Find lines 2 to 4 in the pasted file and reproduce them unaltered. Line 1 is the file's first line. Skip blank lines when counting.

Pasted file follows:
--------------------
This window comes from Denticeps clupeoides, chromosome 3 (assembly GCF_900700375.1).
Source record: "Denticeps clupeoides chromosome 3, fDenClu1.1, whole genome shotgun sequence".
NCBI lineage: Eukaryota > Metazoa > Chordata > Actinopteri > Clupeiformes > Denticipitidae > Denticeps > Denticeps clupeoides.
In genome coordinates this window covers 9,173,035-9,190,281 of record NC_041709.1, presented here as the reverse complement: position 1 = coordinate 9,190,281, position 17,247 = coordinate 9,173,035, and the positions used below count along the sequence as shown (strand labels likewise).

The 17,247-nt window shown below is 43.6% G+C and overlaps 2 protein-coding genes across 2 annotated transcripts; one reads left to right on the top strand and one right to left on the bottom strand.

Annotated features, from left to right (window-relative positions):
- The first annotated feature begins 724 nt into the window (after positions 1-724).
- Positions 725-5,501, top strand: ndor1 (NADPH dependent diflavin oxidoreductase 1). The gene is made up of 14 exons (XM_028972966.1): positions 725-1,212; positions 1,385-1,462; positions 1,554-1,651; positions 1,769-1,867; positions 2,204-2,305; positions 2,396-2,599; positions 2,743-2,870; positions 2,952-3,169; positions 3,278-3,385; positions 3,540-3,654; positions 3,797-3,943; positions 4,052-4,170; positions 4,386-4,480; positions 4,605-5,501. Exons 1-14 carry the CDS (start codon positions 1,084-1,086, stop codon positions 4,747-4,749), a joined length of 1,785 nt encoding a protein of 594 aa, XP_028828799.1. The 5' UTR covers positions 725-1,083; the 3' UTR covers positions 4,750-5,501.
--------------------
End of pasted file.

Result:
Source record: "Denticeps clupeoides chromosome 3, fDenClu1.1, whole genome shotgun sequence".
NCBI lineage: Eukaryota > Metazoa > Chordata > Actinopteri > Clupeiformes > Denticipitidae > Denticeps > Denticeps clupeoides.
In genome coordinates this window covers 9,173,035-9,190,281 of record NC_041709.1, presented here as the reverse complement: position 1 = coordinate 9,190,281, position 17,247 = coordinate 9,173,035, and the positions used below count along the sequence as shown (strand labels likewise).